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Briard

 

Heroes on the battlefields of the Great War, the smart and hard-working Briards helped medics find wounded soldiers. This shaggy smartie has been in the United States since the country's founding—experts think a Briard might have followed Thomas Jefferson home from France.

These medium-sized and medium-energy dogs can grow to between 55-100 pounds and live an average of 10-12 years. The breed is recognized by the American Kennel Club and classified as a member of the Herding group.

 

AKC RecognizedY
Breed's original pastimeHerding
OriginFrance
Breed groupHerding
Average lifespan10-12 years
SizeLarge
Bark factorModerate
AKC Ranking108
FamilyLivestock, herding
Date of origin1800s
Original function Herding and guarding sheep
Today's functionHerding trials
Average size of maleHeight: 23-27 Weight: 75-100
Average size of femaleHeight: 22-25.5 Weight: 50-65

 

Other nameBerger de Brie
Energy level Medium energy
Exercise needs High
Playfullness Moderately playful
Affection level Moderately affectionate
Friendliness toward other dogs Shy
Friendliness toward other pets Friendly
Friendliness toward strangersShy
Ease of training Hard to train
Watchdog ability High
Protection ability Very protective
Grooming needs High maintenance
Cold tolerance Medium tolerance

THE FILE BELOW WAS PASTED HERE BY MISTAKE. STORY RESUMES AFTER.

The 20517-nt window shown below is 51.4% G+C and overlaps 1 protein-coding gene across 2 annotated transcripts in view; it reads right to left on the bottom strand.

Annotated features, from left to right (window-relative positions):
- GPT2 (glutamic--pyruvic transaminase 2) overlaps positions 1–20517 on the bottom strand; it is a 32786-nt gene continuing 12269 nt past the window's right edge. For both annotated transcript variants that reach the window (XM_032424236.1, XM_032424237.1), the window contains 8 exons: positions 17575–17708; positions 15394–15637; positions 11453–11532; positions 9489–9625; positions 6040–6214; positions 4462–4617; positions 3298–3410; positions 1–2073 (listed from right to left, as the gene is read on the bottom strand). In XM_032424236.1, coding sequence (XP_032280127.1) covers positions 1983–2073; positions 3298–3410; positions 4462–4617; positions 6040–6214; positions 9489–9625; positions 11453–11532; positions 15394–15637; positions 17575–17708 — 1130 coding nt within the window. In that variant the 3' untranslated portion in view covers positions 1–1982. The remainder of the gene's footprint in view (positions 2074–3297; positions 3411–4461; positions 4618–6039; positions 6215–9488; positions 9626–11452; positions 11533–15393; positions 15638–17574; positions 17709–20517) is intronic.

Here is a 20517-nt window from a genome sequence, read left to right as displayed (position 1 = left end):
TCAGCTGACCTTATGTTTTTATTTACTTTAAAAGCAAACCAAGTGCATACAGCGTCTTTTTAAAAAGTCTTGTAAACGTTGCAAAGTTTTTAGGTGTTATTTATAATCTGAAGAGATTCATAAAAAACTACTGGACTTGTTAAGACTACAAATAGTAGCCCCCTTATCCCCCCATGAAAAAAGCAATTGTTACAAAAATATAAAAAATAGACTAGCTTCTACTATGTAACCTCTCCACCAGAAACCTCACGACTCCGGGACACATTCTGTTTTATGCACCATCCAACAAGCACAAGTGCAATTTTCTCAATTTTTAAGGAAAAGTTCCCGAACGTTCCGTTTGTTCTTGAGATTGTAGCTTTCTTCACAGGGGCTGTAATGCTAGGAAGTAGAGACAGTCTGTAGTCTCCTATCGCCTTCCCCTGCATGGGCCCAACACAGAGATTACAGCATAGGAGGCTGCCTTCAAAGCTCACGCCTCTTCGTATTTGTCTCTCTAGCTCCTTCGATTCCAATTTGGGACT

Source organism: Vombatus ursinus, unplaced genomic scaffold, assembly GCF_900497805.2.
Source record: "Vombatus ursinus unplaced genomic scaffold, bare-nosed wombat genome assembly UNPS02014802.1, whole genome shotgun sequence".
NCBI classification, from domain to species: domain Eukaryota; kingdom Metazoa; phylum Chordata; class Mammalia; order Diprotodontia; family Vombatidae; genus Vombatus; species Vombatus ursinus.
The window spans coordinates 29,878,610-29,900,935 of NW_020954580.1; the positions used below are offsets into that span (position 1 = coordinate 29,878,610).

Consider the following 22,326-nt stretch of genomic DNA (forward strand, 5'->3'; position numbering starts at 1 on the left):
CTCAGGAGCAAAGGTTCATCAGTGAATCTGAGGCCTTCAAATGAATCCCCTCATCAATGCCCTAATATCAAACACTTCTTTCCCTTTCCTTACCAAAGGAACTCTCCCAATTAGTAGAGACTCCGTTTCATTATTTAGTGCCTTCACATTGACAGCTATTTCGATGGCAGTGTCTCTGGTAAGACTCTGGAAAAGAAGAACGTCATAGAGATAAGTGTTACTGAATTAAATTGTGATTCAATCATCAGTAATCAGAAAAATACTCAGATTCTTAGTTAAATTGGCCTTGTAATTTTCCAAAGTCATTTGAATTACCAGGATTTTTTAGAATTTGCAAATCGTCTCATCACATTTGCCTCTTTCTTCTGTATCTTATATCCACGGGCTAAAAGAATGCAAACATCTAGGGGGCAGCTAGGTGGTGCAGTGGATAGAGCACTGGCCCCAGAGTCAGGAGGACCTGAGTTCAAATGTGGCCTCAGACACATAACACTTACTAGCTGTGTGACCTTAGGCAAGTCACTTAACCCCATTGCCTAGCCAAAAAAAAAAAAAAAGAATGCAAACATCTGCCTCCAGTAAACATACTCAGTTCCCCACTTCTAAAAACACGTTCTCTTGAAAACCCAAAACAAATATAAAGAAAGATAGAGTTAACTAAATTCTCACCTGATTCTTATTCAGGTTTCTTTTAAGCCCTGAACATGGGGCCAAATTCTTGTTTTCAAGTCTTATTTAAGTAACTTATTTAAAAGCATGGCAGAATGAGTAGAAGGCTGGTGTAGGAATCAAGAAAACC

Heat tolerance Low tolerance

BEHAVIOR & TRAINING

WHAT IS A BRIARD'S PERSONALITY LIKE?

Maximum dog in a medium-sized package, a Briard craves your attention. These bright, confident, devoted beauties can be playful and affectionate, but they live to work. They tend to be friendly toward children and other dogs but do best playing supervised with both. With socialization, they can get along with other pets—but be cautious. These herders sometimes like to chase!

WHAT IS BRIARD BEHAVIOR LIKE?

A Briard needs room to run and lots of exercise, so plan for daily trips to the dog park or bring your pup along on your morning run! These dogs are highly vigilant and protective of their chosen people. They're especially so of any kids they consider “theirs.” Briards can also be somewhat prone to barking.

HOW EASY IS IT TO TRAIN A BRIARD?

These are smart, trainable dogs, but the Briard has a mind of its own. Start early and be patient and consistent with your pup. It's important to socialize your Briard while she's young.

CARE & HEALTH

HOW MUCH DO BRIARDS SHED AND WHAT ARE THEIR GROOMING NEEDS?

Briars have a lot of hair, so plan for daily brushing to avoid tangles and matting. Their long double coats are lush and full. The dense inner layer is short covered by a long outer layer. They slough off dirt and water, so these dogs won't require frequent baths. They're also minimal shedders, and frequent brushing can help mitigate loose hair when they do shed.

Their furry faces can collect food while they eat, so your Briard might also need tidying after meals.

WHAT HEALTH PROBLEMS DO BRIARDS HAVE?

This breed is usually healthy. Some have develop cancer. Like many dogs, Briards can be predisposed to dental disease—in fact, this breed is more likely than most to have problems with teeth. They can also tend toward pudginess, so be mindful about meals and treats.

Briards are particularly prone to bloat, a condition that requires immediate attention from your veterinarian. Familiarize yourself with the symptoms of gastric dilatation volvulus (GDV) and contact your vet at once if you suspect your dog might be suffering from this ailment.

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